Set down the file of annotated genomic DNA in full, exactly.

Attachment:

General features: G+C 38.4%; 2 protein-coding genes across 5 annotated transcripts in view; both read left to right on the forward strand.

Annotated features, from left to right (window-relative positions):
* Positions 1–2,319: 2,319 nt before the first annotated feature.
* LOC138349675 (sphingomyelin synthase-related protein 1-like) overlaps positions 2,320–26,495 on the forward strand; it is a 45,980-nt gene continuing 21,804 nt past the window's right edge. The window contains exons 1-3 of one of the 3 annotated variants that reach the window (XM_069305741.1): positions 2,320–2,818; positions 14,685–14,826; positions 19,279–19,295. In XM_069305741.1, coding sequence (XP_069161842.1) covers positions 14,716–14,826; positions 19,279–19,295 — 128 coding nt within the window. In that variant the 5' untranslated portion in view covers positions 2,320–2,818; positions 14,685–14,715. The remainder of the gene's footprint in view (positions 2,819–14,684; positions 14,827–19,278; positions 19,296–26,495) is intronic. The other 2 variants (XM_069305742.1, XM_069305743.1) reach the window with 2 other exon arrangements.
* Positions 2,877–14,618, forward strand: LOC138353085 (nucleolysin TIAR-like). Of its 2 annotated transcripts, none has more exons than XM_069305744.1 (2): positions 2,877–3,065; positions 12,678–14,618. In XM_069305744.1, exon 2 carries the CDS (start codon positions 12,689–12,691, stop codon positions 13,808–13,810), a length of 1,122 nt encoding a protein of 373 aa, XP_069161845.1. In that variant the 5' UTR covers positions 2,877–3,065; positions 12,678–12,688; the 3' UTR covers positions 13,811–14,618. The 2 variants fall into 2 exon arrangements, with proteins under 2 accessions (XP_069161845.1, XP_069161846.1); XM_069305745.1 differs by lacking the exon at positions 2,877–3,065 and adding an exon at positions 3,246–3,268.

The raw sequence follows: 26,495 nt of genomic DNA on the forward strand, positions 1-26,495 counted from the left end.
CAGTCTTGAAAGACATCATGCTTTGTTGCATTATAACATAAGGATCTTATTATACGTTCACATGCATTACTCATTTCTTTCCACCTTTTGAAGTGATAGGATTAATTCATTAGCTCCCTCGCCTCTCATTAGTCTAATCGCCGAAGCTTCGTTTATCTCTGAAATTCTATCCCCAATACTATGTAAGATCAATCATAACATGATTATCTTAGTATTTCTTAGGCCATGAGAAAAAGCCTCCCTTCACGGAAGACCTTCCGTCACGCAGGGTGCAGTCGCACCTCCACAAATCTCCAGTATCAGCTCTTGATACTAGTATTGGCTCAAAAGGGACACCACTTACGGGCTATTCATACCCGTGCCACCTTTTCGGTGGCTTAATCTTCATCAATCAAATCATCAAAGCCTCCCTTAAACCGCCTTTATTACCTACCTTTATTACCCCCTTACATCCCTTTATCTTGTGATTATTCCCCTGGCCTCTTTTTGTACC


General features: G+C 38.4%; 2 protein-coding genes across 5 annotated transcripts in view; both read left to right on the forward strand.

Annotated features, from left to right (window-relative positions):
* Positions 1–2,319: 2,319 nt before the first annotated feature.
* LOC138349675 (sphingomyelin synthase-related protein 1-like) overlaps positions 2,320–26,495 on the forward strand; it is a 45,980-nt gene continuing 21,804 nt past the window's right edge. The window contains exons 1-3 of one of the 3 annotated variants that reach the window (XM_069305741.1): positions 2,320–2,818; positions 14,685–14,826; positions 19,279–19,295. In XM_069305741.1, coding sequence (XP_069161842.1) covers positions 14,716–14,826; positions 19,279–19,295 — 128 coding nt within the window. In that variant the 5' untranslated portion in view covers positions 2,320–2,818; positions 14,685–14,715. The remainder of the gene's footprint in view (positions 2,819–14,684; positions 14,827–19,278; positions 19,296–26,495) is intronic. The other 2 variants (XM_069305742.1, XM_069305743.1) reach the window with 2 other exon arrangements.
* Positions 2,877–14,618, forward strand: LOC138353085 (nucleolysin TIAR-like). Of its 2 annotated transcripts, none has more exons than XM_069305744.1 (2): positions 2,877–3,065; positions 12,678–14,618. In XM_069305744.1, exon 2 carries the CDS (start codon positions 12,689–12,691, stop codon positions 13,808–13,810), a length of 1,122 nt encoding a protein of 373 aa, XP_069161845.1. In that variant the 5' UTR covers positions 2,877–3,065; positions 12,678–12,688; the 3' UTR covers positions 13,811–14,618. The 2 variants fall into 2 exon arrangements, with proteins under 2 accessions (XP_069161845.1, XP_069161846.1); XM_069305745.1 differs by lacking the exon at positions 2,877–3,065 and adding an exon at positions 3,246–3,268.

The raw sequence follows: 26,495 nt of genomic DNA on the forward strand, positions 1-26,495 counted from the left end.
CAGTCTTGAAAGACATCATGCTTTGTTGCATTATAACATAAGGATCTTATTATACGTTCACATGCATTACTCATTTCTTTCCACCTTTTGAAGTGATAGGATTAATTCATTAGCTCCCTCGCCTCTCATTAGTCTAATCGCCGAAGCTTCGTTTATCTCTGAAATTCTATCCCCAATACTATGTAAGATCAATCATAACATGATTATCTTAGTATTTCTTAGGCCATGAGAAAAAGCCTCCCTTCACGGAAGACCTTCCGTCACGCAGGGTGCAGTCGCACCTCCACAAATCTCCAGTATCAGCTCTTGATACTAGTATTGGCTCAAAAGGGACACCACTTACGGGCTATTCATACCCGTGCCACCTTTTCGGTGGCTTAATCTTCATCAATCAAATCATCAAAGCCTCCCTTAAACCGCCTTTATTACCTACCTTTATTACCCCCTTACATCCCTTTATCTTGTGATTATTCCCCTGGCCTCTTTTTGTACC